BOISE, Idaho – A 7-week-old Ridgway’s Hawk fledged from its nest on Wednesday, July 10, marking another milestone in the effort to save the critically endangered species from extinction.
The chick was produced by adult Ridgway’s Hawks that were released by The Peregrine Fund with support from the Puntacana Ecological Foundation, into protected habitat inside Punta Cana’s resort property. The pair was the first to reproduce outside their previously small stronghold in a national park in Dominican Republic, the only place where the bird existed.
“The fledgling finally took the leap from the nest after one of the adults brought him lunch,” said project coordinator Thomas Hayes, who has been monitoring the adults since February. “He looked strong and flew like he knew what he was doing.”
The parents will continue to provide food while the fledgling hones his hunting and flying skills and is able to survive on his own. The Peregrine Fund field crew also will be keeping watch over the young bird, monitoring and recording its progress to independence.
In 2008, The Peregrine Fund began an innovative “assisted dispersal” project to re-introduce the species by determining whether a breeding population could be re-established in the bird’s former range. Biologists move young hawks from Los Haitises National Park and release them at suitable sites up to 100 miles away.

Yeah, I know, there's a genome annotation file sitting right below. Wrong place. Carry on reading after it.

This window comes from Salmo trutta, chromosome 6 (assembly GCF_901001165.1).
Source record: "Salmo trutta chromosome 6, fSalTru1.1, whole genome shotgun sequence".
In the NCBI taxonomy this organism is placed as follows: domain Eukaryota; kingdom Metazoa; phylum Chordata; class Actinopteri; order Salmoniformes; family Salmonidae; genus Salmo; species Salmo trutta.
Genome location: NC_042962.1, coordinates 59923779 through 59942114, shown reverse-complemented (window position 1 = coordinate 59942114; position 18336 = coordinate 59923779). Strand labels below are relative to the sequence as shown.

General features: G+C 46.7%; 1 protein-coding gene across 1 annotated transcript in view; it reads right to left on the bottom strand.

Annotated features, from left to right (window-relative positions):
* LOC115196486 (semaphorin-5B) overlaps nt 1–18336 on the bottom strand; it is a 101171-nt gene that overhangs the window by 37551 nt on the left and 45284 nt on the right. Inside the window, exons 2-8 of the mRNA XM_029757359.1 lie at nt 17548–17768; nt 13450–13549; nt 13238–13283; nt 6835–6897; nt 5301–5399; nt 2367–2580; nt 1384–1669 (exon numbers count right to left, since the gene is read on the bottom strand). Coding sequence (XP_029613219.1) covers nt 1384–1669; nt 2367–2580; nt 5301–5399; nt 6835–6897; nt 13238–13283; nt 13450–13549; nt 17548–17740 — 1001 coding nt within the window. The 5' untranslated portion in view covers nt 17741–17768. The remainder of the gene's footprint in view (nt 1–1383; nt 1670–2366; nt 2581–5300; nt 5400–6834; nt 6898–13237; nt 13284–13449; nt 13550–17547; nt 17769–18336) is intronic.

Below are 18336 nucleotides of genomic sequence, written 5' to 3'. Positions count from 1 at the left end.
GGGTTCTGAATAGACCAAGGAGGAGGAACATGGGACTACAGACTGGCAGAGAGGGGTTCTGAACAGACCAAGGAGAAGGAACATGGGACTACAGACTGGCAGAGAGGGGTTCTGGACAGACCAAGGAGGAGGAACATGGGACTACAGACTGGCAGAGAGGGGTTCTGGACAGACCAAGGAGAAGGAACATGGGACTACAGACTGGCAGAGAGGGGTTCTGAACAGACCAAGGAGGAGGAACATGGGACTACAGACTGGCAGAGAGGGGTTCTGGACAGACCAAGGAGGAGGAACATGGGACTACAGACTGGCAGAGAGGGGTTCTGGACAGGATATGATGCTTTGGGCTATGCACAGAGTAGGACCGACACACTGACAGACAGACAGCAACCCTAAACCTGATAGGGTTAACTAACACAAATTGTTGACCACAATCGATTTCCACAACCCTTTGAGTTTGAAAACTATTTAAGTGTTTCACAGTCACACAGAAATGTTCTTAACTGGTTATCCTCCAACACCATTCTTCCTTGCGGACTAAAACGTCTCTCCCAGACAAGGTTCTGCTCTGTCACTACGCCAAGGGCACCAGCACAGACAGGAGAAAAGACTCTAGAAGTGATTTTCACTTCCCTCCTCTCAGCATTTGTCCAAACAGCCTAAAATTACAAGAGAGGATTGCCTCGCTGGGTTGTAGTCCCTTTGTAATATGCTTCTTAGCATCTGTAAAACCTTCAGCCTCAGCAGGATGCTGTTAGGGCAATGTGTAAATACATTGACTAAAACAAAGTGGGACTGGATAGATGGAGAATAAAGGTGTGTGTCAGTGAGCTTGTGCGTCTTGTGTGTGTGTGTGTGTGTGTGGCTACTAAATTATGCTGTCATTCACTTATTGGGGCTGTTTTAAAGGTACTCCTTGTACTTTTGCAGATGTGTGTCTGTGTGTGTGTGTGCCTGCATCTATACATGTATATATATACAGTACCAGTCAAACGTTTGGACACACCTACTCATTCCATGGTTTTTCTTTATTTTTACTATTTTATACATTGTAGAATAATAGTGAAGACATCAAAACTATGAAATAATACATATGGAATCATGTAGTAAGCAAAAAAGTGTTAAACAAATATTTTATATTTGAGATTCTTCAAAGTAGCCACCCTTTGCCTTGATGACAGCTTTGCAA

“This is a fantastic step forward and proof positive that assisted dispersal will work with this species,” said J. Peter Jenny, president of The Peregrine Fund, an Idaho-based conservation group focused on birds of prey.
Historically, the Ridgway’s Hawk was found throughout the Dominican Republic and Haiti. After researching and monitoring the species for a decade, The Peregrine Fund found that only about 300 individual birds remained, leaving them vulnerable to catastrophic events such as fire, hurricane, or disease. All the birds were confined within the poorly enforced borders of Los Haitises National Park in eastern Dominican Republic.
The parents of the young hawk are a male that The Peregrine Fund moved from the park and released in 2011 and a female released in 2012. Biologists climbed up to the nest on June 12 to check the health of the nestling. It was treated for bot flies, a parasitic insect that can be fatal to young in the nest, but was otherwise in good shape, Hayes said. On July 2, biologists fitted the chick with an identification band and radio transmitter to aid them in monitoring the young bird.
In addition to the assisted dispersal efforts, Peregrine Fund biologists are monitoring the remaining wild population of Ridgway’s Hawks in Los Haitises National Park. Conservation of the core population remains a top priority for preserving this critically endangered species, said Russell Thorstrom, director of the West Indies Project for The Peregrine Fund.
More information about The Peregrine Fund’s West Indies Project:
More information about Ridgway’s Hawks:
|Director of Global Engagement|